The report, citing people familiar with the matter, said the device AT&T carries may resemble Huawei’s upcoming Mate 10 smartphone, a new high-end model that the company is rumored to unveil in Europe this October. However, the smartphone could have a different name in the United States.
A deal isn’t finalized until the phone clears all the technical hurdles and the companies agree on the commercial terms of the release. Huawei’s engineers are working on hardware and software modifications that are necessary for meeting U.S. telecom standards and AT&T’s requirements, the people said.
The partnership would be a major win for Huawei, already the world’s third largest smartphone maker by market share.
Huawei is the most popular smartphone maker in China, and it has aggressively pushed into Canada and several European countries, but it has considerably less brand awareness in the United States, where it lacks agreements with the big four carriers Verizon, T-Mobile, Sprint, and until now, AT&T.
American customers have to resort to retailers such as Best Buy, Walmart, or Amazon to purchase a Huawei smartphone, reducing the brand’s visibility in a country where Apple and Samsung reign supreme.
Huawei’s reputation also suffered when it was banned from selling network equipment in the United States. In 2012, citing a risk to national security, a U.S. congressional report raised concerns that Huawei could build backdoors in their equipment to leak sensitive information from the U.S. to China.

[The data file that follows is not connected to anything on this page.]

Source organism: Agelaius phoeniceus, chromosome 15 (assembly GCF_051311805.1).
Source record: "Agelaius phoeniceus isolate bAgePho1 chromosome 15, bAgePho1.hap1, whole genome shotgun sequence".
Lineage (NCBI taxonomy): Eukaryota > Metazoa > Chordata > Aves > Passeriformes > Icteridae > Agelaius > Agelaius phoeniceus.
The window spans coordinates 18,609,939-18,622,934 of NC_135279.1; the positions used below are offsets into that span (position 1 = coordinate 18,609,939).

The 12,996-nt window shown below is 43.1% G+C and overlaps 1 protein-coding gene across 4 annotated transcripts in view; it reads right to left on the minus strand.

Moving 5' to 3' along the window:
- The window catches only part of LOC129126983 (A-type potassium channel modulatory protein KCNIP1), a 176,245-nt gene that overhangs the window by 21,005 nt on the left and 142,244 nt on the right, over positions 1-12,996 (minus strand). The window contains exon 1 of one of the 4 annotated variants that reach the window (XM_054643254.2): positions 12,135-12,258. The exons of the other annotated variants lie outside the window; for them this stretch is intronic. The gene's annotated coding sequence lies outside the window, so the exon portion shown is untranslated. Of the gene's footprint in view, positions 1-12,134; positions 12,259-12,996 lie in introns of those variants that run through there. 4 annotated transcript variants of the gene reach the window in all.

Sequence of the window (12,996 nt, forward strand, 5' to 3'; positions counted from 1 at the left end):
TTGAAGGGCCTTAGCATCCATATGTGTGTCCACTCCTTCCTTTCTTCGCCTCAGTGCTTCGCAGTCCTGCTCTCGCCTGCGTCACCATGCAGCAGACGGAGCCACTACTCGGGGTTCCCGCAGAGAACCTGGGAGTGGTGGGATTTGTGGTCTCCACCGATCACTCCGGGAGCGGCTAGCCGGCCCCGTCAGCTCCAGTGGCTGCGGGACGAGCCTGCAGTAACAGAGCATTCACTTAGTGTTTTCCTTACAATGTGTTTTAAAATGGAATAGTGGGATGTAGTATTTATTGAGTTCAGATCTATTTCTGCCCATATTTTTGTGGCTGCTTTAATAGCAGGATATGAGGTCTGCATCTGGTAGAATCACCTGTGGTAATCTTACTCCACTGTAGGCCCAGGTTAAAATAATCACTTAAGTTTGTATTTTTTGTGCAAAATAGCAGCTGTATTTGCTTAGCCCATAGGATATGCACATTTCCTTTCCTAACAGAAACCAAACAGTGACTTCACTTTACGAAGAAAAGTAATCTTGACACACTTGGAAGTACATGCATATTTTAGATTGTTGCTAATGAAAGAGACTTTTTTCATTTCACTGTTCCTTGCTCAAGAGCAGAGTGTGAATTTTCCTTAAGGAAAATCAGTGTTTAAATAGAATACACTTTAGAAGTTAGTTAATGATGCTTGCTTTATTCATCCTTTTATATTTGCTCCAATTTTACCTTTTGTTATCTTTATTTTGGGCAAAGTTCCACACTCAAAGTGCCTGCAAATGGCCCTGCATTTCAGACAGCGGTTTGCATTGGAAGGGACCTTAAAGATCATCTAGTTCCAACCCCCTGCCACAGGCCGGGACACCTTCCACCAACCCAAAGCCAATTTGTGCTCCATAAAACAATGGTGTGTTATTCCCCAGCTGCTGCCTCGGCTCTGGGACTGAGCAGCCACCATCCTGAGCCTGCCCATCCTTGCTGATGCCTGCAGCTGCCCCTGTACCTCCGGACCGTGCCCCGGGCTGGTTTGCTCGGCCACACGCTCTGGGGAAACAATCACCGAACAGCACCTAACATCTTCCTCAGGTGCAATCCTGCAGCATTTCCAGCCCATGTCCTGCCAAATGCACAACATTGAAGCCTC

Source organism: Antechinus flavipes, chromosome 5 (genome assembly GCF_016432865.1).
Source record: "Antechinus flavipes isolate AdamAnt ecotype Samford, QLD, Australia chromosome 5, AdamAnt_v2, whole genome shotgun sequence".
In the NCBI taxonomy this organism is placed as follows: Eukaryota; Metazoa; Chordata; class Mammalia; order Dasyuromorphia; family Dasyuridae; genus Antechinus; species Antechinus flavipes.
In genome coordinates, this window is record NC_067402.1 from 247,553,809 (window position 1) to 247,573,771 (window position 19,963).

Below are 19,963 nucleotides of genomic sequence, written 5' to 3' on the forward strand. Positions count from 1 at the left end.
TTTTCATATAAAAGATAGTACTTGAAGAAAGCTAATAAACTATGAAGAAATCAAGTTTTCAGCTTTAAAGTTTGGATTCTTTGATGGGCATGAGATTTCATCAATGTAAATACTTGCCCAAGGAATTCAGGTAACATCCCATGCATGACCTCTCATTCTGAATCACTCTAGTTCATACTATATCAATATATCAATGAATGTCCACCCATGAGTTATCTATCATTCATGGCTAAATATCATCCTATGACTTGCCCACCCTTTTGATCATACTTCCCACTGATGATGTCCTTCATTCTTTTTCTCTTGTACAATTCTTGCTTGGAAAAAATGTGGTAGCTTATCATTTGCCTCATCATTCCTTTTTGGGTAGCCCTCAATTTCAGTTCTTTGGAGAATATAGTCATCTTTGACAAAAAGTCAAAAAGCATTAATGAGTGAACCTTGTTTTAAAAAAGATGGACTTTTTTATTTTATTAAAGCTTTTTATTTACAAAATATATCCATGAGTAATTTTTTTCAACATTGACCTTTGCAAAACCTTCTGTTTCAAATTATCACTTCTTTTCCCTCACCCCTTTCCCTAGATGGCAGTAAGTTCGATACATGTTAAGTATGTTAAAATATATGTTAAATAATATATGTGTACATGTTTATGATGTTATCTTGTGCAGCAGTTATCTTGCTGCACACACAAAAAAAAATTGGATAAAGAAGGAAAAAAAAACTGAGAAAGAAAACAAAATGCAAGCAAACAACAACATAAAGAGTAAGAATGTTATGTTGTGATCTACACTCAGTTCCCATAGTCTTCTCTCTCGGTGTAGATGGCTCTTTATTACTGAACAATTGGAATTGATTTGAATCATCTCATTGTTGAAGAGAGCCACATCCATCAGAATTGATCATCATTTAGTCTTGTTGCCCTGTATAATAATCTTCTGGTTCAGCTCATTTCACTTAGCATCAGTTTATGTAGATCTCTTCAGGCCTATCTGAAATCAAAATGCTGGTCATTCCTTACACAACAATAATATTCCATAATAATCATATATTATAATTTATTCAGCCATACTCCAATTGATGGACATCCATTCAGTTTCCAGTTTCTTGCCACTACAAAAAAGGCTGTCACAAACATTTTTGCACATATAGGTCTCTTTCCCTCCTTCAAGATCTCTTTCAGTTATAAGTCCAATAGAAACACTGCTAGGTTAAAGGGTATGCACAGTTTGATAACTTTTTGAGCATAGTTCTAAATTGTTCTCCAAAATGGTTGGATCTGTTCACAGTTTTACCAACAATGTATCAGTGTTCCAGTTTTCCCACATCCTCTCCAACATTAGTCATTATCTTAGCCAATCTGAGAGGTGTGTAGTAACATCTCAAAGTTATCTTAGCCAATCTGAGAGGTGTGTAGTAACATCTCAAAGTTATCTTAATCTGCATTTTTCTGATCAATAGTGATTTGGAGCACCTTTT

Huawei has denied those claims, and the company has expressed hope that the ban will eventually be lifted. Of note, the ban doesn’t appear to affect Huawei’s ability to sell smartphones in the United States.
A deal with AT&T could help Huawei achieve its lofty goal of becoming the world’s largest smartphone maker by 2021, a feat that would require leapfrogging both Apple and Samsung in sales.
Huawei shipped an estimated 38.4 million smartphones in the June quarter, a 20 percent increase over a year ago, according to research firm Strategy Analytics. By comparison, Apple reported it sold 41 million iPhones in the same period, up nearly 2 percent from the year-ago quarter.
“Huawei is now closing in fast on Apple and Apple will be looking nervously over its shoulder in the next few quarters,” said Woody Oh, Director at Strategy Analytics. “Huawei is outperforming across Asia, Europe and Africa with popular Android models such as the P10 and Mate 9.”
Huawei held just 1 percent market share in the United States as of the first quarter, according to research firm IDC.